Department of Computer Science and Technology

Technical reports

Complete spatial safety for C and C++ using CHERI capabilities

Alexander Richardson

June 2020, 189 pages

This technical report is based on a dissertation submitted October 2019 by the author for the degree of Doctor of Philosophy to the University of Cambridge, Emmanuel College.

This work was supported by the Defense Advanced Research Projects Agency (DARPA) and the Air Force Research Laboratory (AFRL), under contracts FA8750-10-C-0237 (“CTSRD”) and HR0011-18-C-0016 (“ECATS”) as part of the DARPA CRASH and SSITH research programs.

The views, opinions, and/or findings contained in this report are those of the author and should not be interpreted as representing the official views or policies of the Department of Defense or the U.S. Government.

This work was supported in part by HP Enterprise, Arm Limited and Google, Inc.

Approved for Public Release, Distribution Unlimited.

Abstract

Lack of memory safety in commonly used systems-level languages such as C and C++ results in a constant stream of new exploitable software vulnerabilities and exploit techniques. Many exploit mitigations have been proposed and deployed over the years, yet none address the root issue: lack of memory safety. Most C and C++ implementations assume a memory model based on a linear array of bytes rather than an object-centric view. Whilst more efficient on contemporary CPU architectures, linear addresses cannot encode the target object, thus permitting memory errors such as spatial safety violations (ignoring the bounds of an object). One promising mechanism to provide memory safety is CHERI (Capability Hardware Enhanced RISC Instructions), which extends existing processor architectures with capabilities that provide hardware-enforced checks for all accesses and can be used to prevent spatial memory violations. This dissertation prototypes and evaluates a pure-capability programming model (using CHERI capabilities for all pointers) to provide complete spatial memory protection for traditionally unsafe languages.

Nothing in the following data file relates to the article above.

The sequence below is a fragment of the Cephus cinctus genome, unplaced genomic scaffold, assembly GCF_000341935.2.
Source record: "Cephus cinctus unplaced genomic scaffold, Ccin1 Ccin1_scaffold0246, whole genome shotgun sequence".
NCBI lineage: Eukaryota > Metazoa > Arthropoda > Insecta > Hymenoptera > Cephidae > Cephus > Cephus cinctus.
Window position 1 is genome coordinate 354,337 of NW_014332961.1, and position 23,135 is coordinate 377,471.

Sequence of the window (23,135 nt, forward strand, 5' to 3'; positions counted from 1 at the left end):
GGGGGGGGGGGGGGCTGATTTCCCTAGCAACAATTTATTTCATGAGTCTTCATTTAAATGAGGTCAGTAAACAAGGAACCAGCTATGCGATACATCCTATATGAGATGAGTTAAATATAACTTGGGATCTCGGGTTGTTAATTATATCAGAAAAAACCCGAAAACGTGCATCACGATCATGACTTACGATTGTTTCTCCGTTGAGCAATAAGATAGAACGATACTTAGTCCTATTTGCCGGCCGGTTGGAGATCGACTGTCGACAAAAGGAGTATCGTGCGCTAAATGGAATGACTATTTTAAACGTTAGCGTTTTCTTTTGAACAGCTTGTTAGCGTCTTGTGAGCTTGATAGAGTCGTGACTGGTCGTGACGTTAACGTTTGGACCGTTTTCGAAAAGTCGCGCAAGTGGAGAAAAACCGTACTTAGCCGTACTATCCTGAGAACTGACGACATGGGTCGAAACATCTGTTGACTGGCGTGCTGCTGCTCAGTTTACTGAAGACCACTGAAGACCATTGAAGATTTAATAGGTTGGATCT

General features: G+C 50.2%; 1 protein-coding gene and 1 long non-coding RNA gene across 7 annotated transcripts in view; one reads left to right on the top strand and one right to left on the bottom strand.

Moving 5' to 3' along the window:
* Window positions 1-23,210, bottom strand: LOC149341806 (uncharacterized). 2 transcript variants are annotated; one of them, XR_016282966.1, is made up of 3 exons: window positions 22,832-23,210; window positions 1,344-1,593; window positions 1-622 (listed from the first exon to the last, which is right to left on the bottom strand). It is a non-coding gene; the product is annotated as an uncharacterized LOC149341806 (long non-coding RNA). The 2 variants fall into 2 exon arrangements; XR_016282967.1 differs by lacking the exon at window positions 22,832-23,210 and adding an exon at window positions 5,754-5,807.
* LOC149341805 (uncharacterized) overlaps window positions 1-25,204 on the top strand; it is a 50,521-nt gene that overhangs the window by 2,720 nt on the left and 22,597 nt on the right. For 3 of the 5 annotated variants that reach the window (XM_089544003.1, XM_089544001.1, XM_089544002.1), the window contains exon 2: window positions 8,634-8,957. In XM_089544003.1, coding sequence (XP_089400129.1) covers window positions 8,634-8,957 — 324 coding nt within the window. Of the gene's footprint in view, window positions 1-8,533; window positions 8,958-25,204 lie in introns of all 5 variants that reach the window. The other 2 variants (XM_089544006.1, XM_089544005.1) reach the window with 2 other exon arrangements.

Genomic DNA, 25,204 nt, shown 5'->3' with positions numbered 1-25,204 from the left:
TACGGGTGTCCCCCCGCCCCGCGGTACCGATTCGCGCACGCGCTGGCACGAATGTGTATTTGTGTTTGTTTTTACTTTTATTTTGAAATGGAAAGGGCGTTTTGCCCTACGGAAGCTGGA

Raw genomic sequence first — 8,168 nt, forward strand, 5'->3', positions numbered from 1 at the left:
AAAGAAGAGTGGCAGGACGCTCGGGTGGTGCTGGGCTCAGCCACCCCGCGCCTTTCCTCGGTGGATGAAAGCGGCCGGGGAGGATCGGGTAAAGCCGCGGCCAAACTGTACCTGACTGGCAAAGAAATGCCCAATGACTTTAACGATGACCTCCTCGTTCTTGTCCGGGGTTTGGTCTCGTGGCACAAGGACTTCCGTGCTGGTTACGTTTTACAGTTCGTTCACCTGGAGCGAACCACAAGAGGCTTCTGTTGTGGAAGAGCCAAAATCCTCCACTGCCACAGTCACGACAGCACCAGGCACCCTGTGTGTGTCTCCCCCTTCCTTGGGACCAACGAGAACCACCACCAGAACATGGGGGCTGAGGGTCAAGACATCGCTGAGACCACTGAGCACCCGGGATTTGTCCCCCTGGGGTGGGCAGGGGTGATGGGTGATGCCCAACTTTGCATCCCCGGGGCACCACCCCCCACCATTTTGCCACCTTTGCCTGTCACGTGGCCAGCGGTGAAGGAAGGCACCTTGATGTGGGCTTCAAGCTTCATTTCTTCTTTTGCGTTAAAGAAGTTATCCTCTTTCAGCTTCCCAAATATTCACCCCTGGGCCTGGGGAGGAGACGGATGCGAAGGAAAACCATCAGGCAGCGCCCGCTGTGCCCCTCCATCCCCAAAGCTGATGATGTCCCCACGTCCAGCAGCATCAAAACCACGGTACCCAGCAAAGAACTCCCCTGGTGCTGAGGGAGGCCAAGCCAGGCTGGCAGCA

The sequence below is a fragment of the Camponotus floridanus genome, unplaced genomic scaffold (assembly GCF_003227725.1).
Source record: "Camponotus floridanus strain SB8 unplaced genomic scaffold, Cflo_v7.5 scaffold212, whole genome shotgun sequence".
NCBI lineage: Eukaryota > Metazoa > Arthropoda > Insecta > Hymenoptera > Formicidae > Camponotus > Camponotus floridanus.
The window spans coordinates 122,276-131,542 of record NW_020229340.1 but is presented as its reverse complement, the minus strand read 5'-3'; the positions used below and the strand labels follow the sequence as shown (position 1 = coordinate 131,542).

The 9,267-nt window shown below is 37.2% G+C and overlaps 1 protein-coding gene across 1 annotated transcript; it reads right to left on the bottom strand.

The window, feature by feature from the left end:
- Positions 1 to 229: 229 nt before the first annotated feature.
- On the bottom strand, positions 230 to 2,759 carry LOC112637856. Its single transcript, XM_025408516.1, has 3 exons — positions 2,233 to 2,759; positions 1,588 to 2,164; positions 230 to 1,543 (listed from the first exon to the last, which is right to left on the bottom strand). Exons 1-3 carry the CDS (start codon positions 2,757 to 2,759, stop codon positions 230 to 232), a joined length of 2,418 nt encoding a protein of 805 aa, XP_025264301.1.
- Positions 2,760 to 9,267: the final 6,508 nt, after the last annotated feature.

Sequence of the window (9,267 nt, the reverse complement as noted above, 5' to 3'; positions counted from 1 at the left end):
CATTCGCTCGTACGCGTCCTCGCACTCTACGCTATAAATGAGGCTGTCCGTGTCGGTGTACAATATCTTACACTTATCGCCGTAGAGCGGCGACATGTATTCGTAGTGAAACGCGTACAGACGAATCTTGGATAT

As the first step towards memory safety, all language-visible pointers can be implemented as capabilities. I analyse the programmer-visible impact of this change and refine the pure-capability programming model to provide strong source-level compatibility with existing code. Second, to provide robust spatial safety, language-invisible pointers (mostly arising from program linkage) such as those used for functions calls and global variable accesses must also be protected. In doing so, I highlight trade-offs between performance and privilege minimization for implicit and programmer-visible pointers. Finally, I present CheriSH, a novel and highly compatible technique that protects against buffer overflows between fields of the same object, hereby ensuring that the CHERI spatial memory protection is complete.

I find that the byte-granular spatial safety provided by CHERI pure-capability code is not only stronger than most other approaches, but also incurs almost negligible performance overheads in common cases (0.1% geometric mean) and a worst-case overhead of only 23.3% compared to the insecure MIPS baseline. Moreover, I show that the pure-capability programming model provides near-complete source-level compatibility with existing programs. I evaluate this based on porting large widely used open-source applications such as PostgreSQL and WebKit with only minimal changes: fewer than 0.1% of source lines.

I conclude that pure-capability CHERI C/C++ is an eminently viable programming environment offering strong memory protection, good source-level compatibility and low performance overheads.

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BibTeX record

@TechReport{UCAM-CL-TR-949,
  author =	 {Richardson, Alexander},
  title = 	 {{Complete spatial safety for C and C++ using CHERI
         	   capabilities}},
  year = 	 2020,
  month = 	 jun,
  url = 	 {https://www.cl.cam.ac.uk/techreports/UCAM-CL-TR-949.pdf},
  institution =  {University of Cambridge, Computer Laboratory},
  number = 	 {UCAM-CL-TR-949}
}